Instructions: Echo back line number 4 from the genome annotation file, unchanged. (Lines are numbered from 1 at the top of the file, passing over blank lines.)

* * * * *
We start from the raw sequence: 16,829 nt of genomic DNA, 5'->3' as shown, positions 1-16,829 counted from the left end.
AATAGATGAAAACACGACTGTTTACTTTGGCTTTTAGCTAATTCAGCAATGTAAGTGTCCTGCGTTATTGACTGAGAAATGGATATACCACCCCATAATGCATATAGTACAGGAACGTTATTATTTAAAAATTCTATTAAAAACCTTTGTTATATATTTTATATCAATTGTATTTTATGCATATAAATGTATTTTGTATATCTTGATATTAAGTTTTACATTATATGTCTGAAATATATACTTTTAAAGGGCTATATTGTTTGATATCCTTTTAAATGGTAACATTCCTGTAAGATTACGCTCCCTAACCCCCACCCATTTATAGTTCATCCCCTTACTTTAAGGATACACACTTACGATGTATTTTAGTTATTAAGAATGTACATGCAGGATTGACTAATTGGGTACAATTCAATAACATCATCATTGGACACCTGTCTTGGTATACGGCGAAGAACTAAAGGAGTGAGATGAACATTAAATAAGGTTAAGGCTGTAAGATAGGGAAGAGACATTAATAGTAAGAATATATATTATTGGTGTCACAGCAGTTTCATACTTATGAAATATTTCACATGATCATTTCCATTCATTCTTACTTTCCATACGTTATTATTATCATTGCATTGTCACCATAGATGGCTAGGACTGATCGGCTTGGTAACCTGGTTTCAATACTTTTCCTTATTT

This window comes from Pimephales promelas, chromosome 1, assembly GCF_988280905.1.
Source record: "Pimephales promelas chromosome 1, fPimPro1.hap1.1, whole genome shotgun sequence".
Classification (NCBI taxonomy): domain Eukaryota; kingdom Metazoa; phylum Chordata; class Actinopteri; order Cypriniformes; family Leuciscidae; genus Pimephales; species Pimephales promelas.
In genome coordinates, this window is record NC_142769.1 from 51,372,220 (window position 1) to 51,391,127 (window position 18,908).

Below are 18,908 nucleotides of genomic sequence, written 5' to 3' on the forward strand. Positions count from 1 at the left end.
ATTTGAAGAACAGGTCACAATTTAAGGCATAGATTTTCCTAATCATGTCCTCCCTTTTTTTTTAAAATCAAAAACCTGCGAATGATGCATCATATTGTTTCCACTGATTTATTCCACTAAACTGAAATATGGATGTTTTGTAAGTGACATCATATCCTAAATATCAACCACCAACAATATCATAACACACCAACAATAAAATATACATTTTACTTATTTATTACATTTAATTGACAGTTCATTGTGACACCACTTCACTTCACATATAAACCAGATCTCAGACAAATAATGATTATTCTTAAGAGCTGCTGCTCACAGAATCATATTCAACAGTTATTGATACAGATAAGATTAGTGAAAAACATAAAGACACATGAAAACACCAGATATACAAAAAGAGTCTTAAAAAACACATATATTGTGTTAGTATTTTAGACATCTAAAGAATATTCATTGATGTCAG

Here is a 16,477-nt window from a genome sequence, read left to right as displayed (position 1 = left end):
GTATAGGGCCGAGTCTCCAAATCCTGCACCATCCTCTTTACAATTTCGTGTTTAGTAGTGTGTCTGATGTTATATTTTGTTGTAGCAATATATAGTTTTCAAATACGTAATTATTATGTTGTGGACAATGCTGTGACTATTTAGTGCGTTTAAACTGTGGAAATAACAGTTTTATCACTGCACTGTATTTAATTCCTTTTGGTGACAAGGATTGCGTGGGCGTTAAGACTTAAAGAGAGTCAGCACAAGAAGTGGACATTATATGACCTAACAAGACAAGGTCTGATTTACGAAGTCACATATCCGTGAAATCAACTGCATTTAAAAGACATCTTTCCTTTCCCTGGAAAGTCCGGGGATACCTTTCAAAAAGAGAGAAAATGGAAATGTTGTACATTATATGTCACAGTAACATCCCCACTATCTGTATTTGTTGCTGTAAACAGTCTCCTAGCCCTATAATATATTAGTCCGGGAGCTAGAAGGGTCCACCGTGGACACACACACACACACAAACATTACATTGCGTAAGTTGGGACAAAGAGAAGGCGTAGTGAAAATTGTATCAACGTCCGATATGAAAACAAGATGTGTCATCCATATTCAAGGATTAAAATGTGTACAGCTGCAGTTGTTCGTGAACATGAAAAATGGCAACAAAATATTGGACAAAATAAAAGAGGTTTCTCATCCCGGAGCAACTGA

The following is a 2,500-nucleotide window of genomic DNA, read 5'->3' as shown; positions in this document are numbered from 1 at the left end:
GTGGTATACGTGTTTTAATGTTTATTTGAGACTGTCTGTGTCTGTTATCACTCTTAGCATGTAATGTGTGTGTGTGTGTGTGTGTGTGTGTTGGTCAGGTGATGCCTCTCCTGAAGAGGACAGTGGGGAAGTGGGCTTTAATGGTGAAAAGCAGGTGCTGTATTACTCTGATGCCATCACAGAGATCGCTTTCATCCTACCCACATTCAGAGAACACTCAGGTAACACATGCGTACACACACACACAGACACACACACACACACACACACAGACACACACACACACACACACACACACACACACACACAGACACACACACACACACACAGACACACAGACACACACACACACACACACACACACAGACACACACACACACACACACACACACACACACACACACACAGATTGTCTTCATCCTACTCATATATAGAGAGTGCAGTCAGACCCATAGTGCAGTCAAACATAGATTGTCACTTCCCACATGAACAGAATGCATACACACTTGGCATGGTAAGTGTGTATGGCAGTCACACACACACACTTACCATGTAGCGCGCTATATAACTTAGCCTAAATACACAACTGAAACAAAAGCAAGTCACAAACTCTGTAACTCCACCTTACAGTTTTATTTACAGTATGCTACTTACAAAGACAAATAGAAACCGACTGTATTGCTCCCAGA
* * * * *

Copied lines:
Source record: "Pimephales promelas chromosome 1, fPimPro1.hap1.1, whole genome shotgun sequence".